A lot has changed since policymakers gathered in Rio 20 years ago. Not least, Brazil’s rapid rise to become one of the world’s strongest economies. But with this new title comes the responsibility of developing sustainably, of developing without destroying Brazil’s rare environment and its natural resources.
Twenty years ago, in an historic move, Brazil created the Yanomami Park. It secured the survival of a tribe facing genocide. Legally recognising their land was significant. It gave the Yanomami a right to self-determination, upheld their ancestral rights, and protected their environment. Two decades on, the Yanomami are largely safe. Gold mining continues in some regions and they still face health problems, but their case is known, they have set up their own organisations and their rights are vigorously defended.
At Rio+20, Survival International wants policymakers to learn from the importance of the Yanomami Park – and now turn their attention to helping Brazil’s Awá tribe. Their land, like the Yanomami’s, is protected, but illegal logging permeates their forest – crushing their numbers. Now, only 450 exist.
As Brazil continues to develop, and as the world’s demands on resources continue to soar, it is vital policymakers do not forget the peoples and their lands from which we have so much to learn about living sustainably.
"Sustainable development must respect human rights"
Lyla Mehta, research fellow, Institute of Development Studies; adjunct professor, Noragric, Norwegian University of Life Sciences
Policymakers need to be committed to sustainable development that is just, fair and improves marginalised people’s lives without compromising ecological integrity. There are no signs of this happening.
The so called “green economy” remains wedded to economic growth paradigms and could even legitimise large corporations gaining control over poor people’s land, water and livelihoods in the name of sustainability, and the so called food, water and energy nexus.
At the moment, negotiations appear to be failing and a series of commitments around human rights are being watered down. For example, several states in the “informal informals” are resisting an explicit reference to the human right to water and sanitation. Without a commitment to this human right, it will be difficult to improve the lot of those who currently lack access and suffer exclusion. Unless politicians overcome their national self interest, I fear that Rio+20 may be irrelevant and could well be the last global summit on sustainable development.
"Scale up successful partnerships"
Andrew Slight, head of external affairs, PepsiCo UK & Ireland
Governments should commit to working in partnership with the private sector, and others, to respect, protect and fulfil the right to water and sanitation by 2020 in a way that is compatible with climate and food-security goals.
Green growth, or indeed growth of any kind, will only be possible if we are able to tackle the growing water challenges of the twenty-first century. Nearly three billion people live with severe water scarcity. Businesses are already being impacted by water scarcity. Analysis suggests that the world will face a 40% global shortfall between forecast demand and available supply by 2030.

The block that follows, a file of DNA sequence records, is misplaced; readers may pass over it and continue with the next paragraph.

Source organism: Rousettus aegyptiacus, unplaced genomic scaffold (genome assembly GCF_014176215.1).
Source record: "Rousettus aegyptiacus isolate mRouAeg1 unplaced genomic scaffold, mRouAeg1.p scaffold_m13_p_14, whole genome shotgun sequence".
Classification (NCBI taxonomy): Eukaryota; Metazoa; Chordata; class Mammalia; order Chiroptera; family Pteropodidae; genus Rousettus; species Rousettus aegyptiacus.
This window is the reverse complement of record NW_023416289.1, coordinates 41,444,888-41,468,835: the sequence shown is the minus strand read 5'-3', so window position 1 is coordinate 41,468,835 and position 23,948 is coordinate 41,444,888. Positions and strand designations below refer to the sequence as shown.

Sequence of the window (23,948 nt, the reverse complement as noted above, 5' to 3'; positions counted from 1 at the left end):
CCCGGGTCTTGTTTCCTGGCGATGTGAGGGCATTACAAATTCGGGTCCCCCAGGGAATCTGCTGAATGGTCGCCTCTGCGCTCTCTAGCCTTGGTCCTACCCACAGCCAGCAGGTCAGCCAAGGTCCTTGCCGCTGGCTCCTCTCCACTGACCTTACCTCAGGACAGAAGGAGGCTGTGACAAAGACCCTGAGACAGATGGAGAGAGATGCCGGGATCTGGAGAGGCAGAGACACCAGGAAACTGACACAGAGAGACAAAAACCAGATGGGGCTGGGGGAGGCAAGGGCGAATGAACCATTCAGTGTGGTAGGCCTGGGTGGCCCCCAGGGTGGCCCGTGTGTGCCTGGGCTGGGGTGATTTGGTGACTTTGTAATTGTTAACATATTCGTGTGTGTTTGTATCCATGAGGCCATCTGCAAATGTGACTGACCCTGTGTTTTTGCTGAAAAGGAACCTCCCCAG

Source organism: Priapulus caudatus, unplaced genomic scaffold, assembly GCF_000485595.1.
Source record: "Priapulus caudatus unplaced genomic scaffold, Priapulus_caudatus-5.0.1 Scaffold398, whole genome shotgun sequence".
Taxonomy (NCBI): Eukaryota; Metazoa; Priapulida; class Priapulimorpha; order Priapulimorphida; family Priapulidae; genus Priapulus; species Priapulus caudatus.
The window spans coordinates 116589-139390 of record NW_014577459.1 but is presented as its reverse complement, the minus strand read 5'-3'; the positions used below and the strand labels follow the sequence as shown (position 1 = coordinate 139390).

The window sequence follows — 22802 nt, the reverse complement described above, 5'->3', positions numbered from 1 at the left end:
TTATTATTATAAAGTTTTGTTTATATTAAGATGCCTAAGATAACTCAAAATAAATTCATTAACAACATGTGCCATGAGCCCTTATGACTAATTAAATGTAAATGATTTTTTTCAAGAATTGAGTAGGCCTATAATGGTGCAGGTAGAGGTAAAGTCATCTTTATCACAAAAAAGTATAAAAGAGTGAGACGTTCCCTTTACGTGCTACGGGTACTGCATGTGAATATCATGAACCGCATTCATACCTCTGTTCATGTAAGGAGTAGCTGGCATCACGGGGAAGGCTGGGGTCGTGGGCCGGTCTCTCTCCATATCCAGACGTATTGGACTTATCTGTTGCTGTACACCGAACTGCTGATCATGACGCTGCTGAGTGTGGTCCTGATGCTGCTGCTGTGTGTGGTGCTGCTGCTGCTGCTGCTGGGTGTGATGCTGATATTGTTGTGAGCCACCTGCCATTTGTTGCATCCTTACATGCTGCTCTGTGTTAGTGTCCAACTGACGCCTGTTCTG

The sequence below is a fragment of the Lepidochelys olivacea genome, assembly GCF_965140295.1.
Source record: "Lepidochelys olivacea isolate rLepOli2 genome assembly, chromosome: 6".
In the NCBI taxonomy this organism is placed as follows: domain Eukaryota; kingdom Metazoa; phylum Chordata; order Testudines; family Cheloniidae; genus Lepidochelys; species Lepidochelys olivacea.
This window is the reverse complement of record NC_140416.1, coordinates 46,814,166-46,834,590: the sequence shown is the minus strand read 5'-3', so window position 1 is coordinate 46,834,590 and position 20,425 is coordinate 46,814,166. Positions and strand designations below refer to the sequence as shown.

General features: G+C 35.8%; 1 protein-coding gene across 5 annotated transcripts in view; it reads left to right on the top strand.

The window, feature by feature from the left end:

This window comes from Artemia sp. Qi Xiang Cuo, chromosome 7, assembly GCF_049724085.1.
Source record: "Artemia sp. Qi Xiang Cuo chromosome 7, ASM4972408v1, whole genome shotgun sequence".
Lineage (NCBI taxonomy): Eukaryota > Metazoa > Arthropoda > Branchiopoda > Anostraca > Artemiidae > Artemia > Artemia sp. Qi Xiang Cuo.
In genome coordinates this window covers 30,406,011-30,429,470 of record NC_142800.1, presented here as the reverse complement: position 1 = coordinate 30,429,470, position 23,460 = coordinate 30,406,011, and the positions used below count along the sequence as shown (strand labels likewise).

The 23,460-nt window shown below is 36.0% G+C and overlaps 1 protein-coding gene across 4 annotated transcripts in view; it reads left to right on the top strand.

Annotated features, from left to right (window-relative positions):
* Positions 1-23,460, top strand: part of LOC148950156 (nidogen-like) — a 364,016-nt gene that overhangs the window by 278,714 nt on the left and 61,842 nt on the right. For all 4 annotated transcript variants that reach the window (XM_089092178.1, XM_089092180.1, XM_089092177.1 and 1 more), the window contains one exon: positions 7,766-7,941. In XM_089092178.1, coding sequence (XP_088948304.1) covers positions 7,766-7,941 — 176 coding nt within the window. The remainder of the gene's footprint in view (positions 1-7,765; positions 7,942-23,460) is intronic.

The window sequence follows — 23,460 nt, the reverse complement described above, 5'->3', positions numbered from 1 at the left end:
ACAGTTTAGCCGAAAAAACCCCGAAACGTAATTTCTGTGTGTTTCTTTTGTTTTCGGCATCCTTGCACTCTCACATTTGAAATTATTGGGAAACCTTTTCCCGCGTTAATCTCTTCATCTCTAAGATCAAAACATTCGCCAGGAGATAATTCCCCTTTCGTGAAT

The vast majority of the water we consume – more than 70% globally and as high as 90% in developing countries – goes to agriculture. Already, the lack of food security and access to safe drinking water affects more than 800 million people in the world. So the catalyst for action by governments, business and other actors is clear.
Rio+20 must provide the clarity, consistency and ambition to inspire change and scale-up already successful partnerships such as the Water Resource Group 2030, a consortium of businesses and the World Bank that contribute new insights to the increasingly critical issue of water resource scarcity. It can do this by committing to working in partnership with the private sector and others to respect, protect and fulfil the right to water and sanitation by 2020 in a way that is compatible with climate and food security goals.
"We must pay the ‘true’ price for food"
Ann-Marie Brouder, principal sustainability advisor, Forum for the Future
Our organisation is seeking to identify the features of the food system that are driving its inherent inequality, and then devise appropriate solutions that are scalable and can shift the system on to a more sustainable path.
So what have we learnt and what would we recommend to the policymakers?
Time to work together: Policymakers at Rio need to understand the issues and interests pushing the food system down an unsustainable path, and then explore how they can work collaboratively with NGOs and businesses to develop and implement solutions.
Time to support the growers: There is a fundamental imbalance within the food system between different parts of the value chain. All too often, the dynamics of the value chain mean that producers lose out, impacting on their wellbeing and prosperity and limiting the supply of food.
Time to connect people with their food: Millions of people are disconnected with where and how food is produced. This can make people reluctant to pay the “true” price for food or to reduce food waste. Policymakers could do much more to engage citizens with food, from supporting citizens to grow food, to understanding the impacts of what they eat, to providing clear, sensible food labels.
Time to understand our ecosystems: We need policymakers to take seriously the threat posed by the loss of ecosystems and the resources and habitats they depend on. As well as their other benefits, the loss of ecosystems critically affects our ability to produce enough food now and in the future.
Leila Mulloy is an intern at chinadialogue‘s London office.
Homepage image by Andrew Griffith